I heard two of my step-nieces and one of their friends, all ages 12 to 15, telling blonde jokes, gay jokes, and racial jokes. I was stunned. This behavior from such a young generation was deflating. I tried to point to the error of their ways. But, the 12 year old boy responded to my pleas by saying, “Well, it wouldn’t be racist of me to say Brazilians are good soccer players, because they are.” I rebutted, yes actually rebutted to a 12 year old, “But that is stereotypical and racist because it is not true all Brazilians are good soccer players, that is what is called a ‘sweeping generalization.”‘ Ugh, my words bombed and he gave me the “you are so un-cool look.” And, the jokes continued.
I interrupted their banter and said, “Wait, let me relay to you a story that will show you what is wrong about the jokes you are telling.” They actually stopped talking and gave me their listening-faces. I began, “A man named John used to work for my grandmother. John was a black man and I thought he was wonderful. He was sweet to me, always. I felt comfortable around him, which was a relief because I felt out of place around my Dad and his family when I was young. During a holiday dinner, when I was 11, the family was drinking and telling stories and jokes. I told a racist joke and after the punch-line, my prankster uncle who was sitting across the table from me, looked over my shoulder, raised his waving hand, and cheerfully gruffed ‘Hey John!’ I thought I would die, sink into one heavy pile of shame and guilt and create a stain on that chair which could never be removed. As I turned around and processed the light-hearted laughter I realized John wasn’t there, my uncle was joking. His joke proved to be the most embarrassing and long-lasting lesson of my life. I realized even though John wasn’t there, I was putting words into the universe which were wrong, unfair, and hurtful.”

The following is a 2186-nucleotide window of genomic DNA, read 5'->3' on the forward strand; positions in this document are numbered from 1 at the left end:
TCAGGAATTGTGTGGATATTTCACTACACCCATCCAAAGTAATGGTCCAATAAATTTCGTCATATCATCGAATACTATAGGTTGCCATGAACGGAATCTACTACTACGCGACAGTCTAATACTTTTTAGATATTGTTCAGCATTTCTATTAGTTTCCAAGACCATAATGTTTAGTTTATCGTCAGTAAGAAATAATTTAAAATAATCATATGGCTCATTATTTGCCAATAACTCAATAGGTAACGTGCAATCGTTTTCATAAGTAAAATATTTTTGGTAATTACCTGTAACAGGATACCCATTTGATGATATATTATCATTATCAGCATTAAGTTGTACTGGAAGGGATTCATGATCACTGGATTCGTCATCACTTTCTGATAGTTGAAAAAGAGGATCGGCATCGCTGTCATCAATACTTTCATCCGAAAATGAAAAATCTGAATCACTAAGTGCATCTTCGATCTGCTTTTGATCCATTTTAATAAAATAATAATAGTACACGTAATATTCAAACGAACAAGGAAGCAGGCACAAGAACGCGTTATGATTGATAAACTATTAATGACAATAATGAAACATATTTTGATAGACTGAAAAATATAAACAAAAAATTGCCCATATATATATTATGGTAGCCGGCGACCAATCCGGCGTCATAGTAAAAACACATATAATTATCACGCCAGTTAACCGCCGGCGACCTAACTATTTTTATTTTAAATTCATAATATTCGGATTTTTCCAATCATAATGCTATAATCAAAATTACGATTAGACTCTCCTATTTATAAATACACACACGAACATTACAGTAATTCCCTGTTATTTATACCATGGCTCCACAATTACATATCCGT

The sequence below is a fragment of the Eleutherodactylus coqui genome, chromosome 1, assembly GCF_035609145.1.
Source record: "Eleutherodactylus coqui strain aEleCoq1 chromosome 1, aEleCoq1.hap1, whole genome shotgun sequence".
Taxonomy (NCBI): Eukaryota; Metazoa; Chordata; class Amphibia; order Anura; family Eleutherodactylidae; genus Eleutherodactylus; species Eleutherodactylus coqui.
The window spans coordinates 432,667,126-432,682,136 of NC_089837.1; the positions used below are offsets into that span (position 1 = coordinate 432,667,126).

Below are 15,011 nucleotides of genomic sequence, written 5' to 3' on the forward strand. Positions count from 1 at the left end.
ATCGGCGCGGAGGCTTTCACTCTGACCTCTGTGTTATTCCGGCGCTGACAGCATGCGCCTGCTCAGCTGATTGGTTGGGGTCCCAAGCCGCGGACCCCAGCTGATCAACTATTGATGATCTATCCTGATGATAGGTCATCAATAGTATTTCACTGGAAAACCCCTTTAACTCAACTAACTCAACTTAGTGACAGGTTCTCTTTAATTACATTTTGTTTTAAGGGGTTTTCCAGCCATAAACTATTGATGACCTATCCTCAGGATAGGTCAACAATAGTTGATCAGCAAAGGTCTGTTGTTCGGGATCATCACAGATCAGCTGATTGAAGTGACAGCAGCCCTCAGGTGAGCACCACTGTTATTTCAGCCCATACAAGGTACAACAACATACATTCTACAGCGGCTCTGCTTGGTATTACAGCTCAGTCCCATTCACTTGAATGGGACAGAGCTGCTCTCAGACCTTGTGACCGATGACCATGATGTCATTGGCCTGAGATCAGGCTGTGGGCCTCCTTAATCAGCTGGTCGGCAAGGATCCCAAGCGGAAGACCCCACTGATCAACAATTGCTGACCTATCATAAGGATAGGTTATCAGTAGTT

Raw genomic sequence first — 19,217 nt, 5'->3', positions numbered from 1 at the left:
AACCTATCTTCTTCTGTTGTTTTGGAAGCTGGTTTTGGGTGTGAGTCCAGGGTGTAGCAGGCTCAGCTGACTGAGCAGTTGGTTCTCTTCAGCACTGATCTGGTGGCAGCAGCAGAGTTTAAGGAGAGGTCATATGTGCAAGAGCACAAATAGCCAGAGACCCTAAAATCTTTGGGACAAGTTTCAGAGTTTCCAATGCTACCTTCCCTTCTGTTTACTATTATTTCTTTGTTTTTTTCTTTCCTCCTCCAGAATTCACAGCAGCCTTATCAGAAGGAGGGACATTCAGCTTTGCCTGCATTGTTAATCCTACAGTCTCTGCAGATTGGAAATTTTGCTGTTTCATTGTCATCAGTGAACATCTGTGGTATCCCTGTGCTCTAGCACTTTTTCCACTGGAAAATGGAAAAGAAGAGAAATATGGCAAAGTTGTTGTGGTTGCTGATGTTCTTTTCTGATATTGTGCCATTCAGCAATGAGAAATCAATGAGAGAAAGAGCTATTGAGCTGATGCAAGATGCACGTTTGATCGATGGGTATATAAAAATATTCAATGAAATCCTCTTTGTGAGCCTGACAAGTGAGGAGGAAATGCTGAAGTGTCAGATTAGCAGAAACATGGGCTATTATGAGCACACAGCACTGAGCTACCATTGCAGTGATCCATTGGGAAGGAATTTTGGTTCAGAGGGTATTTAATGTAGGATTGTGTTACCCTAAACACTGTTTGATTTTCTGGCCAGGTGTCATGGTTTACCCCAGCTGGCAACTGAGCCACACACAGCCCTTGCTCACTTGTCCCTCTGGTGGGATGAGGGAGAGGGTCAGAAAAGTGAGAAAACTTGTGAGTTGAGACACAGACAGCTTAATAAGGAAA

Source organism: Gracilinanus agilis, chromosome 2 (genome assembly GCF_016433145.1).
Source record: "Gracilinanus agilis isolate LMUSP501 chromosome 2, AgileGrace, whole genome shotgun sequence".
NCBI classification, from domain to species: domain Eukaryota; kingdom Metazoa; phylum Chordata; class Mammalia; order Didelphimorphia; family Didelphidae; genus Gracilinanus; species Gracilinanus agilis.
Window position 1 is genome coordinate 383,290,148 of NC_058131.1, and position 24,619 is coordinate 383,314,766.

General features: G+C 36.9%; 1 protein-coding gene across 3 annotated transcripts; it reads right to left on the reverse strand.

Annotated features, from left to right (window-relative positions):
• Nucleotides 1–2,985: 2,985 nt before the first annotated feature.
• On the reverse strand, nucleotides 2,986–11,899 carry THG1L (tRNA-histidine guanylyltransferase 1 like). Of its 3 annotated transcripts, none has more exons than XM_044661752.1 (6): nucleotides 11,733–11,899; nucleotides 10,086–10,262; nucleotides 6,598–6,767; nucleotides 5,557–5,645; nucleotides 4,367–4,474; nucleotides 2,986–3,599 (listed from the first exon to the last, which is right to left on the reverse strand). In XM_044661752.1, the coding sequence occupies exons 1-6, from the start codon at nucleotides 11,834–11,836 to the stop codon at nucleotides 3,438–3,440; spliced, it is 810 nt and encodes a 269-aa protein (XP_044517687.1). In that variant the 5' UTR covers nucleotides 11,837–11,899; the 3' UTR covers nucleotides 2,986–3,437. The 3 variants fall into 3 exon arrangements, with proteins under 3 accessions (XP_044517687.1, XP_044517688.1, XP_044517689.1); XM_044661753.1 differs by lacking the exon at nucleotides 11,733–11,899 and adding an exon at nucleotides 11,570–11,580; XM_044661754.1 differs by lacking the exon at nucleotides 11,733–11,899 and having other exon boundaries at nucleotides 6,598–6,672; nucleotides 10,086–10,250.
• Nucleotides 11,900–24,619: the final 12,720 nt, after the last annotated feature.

As I told this to the kids the face of my younger step-niece became contorted, as if she was sitting in my chair twenty years ago. I felt she understood. This story is a personal shame to me and that is why I am writing it. Racisim and bigotry is an everday occurrence in some families and yet left a mark on me which I shall share until every listener’s face is contorted.
I believe we should fight racism and bigotry. We should fight it by exposing our own ugly, visceral truths. Racism and bigotry cannot be fought by tossing intellectual stones from our own ivory towers. It cannot be won until we mingle with our own evils, tell of them, and inhibit future generations from making the mistakes of so many of our ancestors. This I believe.